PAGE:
Freedom Ranch shelter opens its doors |

Freedom Ranch shelter opens its doors

Matt Zalaznick

While job support and counseling have long been available in Eagle County to battered women and children trying to escape abusive relationships, sheltering them for more than a few nights has been a problem.

But the county has now opened Freedom Ranch, a shelter where women trying to make a new start can stay long-term.

“I think people are more willing to ask for help if they know there’s help available,” says Kim Andree, community affairs officer with the Eagle County Sheriff’s Office. “If they believe they can’t find safe housing, they’re not as likely to ask for help. They’re more fearful they’re going to cause more violence than not.”

A few nights in a hotel may rescue a woman from immediate danger, but it is not enough time for an abused woman to make decisions about their future, says Megan Park, a director of Freedom Ranch.

“Until now, we’ve been dependent on donations from hotels and lodges and a lot of area hotels have been generous,” Park says. “We’ve been hard-put to safehouse people during past ski seasons when we have more people to serve and there aren’t as many rooms available.

“When people need longer-term services, we’ve had to put them outside the county,” she adds.

Women were already waiting to move in when the shelter opened earlier this month, Park says.

“That’s not surprising,” Park says.

There has been a steep increase this year in the number of woman seeking help. Through the first six months of 2002, 120 women contacted the county’s Advocate Program, compared to 79 through June of last year, Park says.

During the same time period, domestic violence prosecutions in the Eagle County Courts have dropped by 12 – from 98 in 2001 to 86 this year, Authorities believe women are calling the advocates rather than the police.

In 2001, 9,426 women were turned away from shelter services in Colorado because the shelters were full. The Resource Center housed 32 women and 15 children through donated hotel rooms due to lack of space that year.

“It’s kind a like Alcatraz – what’s the sense of escaping when you know there’s a sea full of things you have to fight through before you can be safe,” Andree says. “We’re hoping this shelter allows people a good safe haven, time for there to be a positive resolution a relationship that isn’t working.”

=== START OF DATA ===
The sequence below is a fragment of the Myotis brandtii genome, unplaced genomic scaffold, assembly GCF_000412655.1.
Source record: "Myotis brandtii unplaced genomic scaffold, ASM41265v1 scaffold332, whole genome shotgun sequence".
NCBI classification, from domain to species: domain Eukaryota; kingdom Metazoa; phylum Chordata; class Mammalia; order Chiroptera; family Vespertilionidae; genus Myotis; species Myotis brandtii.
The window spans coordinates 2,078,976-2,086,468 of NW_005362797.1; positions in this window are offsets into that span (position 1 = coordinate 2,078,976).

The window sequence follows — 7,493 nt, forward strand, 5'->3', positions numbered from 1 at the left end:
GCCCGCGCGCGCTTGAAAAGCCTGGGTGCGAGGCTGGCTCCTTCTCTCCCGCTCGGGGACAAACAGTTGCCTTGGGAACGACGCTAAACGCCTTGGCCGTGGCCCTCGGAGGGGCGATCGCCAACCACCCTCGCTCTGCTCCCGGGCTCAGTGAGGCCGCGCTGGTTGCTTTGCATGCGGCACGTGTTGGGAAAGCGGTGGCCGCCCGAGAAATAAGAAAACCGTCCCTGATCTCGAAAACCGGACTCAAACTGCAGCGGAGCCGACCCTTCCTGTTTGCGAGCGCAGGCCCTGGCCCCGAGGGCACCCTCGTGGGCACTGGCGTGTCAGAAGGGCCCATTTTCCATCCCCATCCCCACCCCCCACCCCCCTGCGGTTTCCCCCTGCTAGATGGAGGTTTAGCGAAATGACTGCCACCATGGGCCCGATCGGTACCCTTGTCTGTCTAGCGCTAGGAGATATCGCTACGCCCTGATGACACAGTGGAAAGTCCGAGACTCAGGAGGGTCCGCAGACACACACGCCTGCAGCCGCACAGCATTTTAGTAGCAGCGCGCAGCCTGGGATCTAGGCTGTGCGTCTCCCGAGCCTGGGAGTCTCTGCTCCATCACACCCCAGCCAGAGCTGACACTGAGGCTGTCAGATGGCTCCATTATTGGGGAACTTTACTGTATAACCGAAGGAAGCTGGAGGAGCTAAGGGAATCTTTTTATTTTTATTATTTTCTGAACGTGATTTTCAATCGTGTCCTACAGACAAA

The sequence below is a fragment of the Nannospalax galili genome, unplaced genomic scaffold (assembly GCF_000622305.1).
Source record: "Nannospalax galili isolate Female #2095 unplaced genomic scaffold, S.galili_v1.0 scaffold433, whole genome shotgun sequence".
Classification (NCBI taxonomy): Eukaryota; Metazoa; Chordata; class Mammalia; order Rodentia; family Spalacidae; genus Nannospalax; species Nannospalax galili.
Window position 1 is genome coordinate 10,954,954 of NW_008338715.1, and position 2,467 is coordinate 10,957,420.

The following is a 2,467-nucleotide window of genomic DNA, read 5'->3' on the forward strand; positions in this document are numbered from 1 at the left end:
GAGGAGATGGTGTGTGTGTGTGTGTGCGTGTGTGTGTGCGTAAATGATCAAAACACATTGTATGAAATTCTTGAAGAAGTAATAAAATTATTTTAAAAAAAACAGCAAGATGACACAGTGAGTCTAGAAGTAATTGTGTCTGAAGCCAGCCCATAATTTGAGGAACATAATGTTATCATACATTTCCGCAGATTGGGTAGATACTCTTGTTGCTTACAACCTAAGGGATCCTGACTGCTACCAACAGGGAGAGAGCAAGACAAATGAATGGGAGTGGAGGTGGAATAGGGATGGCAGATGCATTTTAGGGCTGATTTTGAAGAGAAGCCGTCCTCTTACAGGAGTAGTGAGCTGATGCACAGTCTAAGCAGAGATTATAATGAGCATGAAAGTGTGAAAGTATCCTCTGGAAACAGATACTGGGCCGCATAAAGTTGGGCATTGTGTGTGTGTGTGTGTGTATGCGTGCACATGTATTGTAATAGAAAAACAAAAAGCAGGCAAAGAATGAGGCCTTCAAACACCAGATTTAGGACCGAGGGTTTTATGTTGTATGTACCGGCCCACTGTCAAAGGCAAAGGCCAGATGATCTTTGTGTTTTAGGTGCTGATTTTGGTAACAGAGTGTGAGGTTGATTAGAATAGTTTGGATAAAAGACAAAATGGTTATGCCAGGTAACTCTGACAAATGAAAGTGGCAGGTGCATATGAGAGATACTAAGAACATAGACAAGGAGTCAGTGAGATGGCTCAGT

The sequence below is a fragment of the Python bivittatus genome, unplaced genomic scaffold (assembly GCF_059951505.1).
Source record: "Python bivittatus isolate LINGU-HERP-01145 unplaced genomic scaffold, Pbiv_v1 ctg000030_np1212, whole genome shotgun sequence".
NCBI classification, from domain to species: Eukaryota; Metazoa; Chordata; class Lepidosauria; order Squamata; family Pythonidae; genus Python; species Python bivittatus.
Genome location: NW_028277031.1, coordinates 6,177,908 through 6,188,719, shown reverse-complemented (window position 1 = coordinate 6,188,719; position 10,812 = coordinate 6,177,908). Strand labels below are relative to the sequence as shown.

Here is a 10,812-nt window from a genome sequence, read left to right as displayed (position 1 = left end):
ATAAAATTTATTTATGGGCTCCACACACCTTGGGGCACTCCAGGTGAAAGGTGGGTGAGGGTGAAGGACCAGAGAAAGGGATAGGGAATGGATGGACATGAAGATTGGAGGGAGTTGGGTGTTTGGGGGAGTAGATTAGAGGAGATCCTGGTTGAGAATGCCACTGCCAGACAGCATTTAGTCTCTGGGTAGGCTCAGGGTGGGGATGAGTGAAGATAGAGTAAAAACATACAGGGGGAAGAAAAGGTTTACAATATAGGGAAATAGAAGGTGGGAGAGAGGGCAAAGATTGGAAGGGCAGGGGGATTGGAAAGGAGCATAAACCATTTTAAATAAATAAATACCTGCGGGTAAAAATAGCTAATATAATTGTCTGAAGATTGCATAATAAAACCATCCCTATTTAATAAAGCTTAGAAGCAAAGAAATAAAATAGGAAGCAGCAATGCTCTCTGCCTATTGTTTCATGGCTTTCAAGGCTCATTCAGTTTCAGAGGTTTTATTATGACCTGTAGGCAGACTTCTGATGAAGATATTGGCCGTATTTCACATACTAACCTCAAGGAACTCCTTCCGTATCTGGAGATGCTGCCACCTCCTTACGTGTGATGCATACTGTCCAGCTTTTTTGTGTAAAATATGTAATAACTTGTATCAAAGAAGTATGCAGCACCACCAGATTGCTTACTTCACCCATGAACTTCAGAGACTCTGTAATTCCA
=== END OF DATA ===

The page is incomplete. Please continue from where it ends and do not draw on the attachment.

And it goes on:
Freedom Ranch is operated by the Advocate Program of the Eagle County Resource Center. The shelter received extensive support from the Eagle County Board of County Commissioners, who allocated space for the facility.

“Unfortunately, it is a necessary part of our community to provide shelter to abused spouses and children,” says Commissioner Mike Gallagher, a former Minturn police chief. “(Domestic violence) is without barriers, it’s regardless of income, race, culture. I’ve been a cop too long to pretend it doesn’t happen.”

The location of Freedom Ranch is not being revealed to protect future tenants, but Eagle County sheriff’s deputies have already visited the shelter to familiarize themselves with how the facility works, Park says.

Abused women seek help at various stages of crisis, she says.

“Some have been making a plan to get away, and this has been the last straw,” she says. “Others come in immediate crisis and haven’t planned anything.”

Before Freedom Ranch opened, the Resource Center and Advocate Programs could put women up for two to three nights at a local hotel. Women will be able to stay at Freedom Ranch for up to 45 days – even longer in certain circumstances – Park says.

Staying at the shelter, women and their children will have more direct, longer term access to counselors, job support and other services to help them get back on their feet, Park says.

“At the shelter, we can help women develop job skills, parenting skills, self-esteem,” she says. “That’s what we haven’t been able to offer consistently to women who’ve only had one or two nights in the system.”

There are conflicted feelings that often prevent women from leaving their abusers, Park says,

“A woman feels like she’s crazy, like no one will believe her story, she’s embarrassed, she tells herself it’s not as bad as it seems,” Park says. “Leaving is sometimes the most dangerous time for a woman. We can help her make a plan to get away safely. We have people on call 24/7.”

But domestic violence and the others problems it causes –child abuse, restraining order violations, divorce – are likely to become more of a problem as the county’s population increases, Andree says.

That means more women will be calling for help, she adds.

“As we grow, it becomes increasingly higher on our list of needs in our community to educate people about,” Andree says. “It’s not just domestic violence, it’s everything that comes thereafter. It’s a total family problem.”

Anyone with questions about domestic violence or who feels they have been a victim of domestic violence can call the Eagle County Resource Center at 949-7097. The after-hours crisis hotline is 949-7086.

Matt Zalaznick can be reached at 949-0555, ext. 606, or via e-mail at

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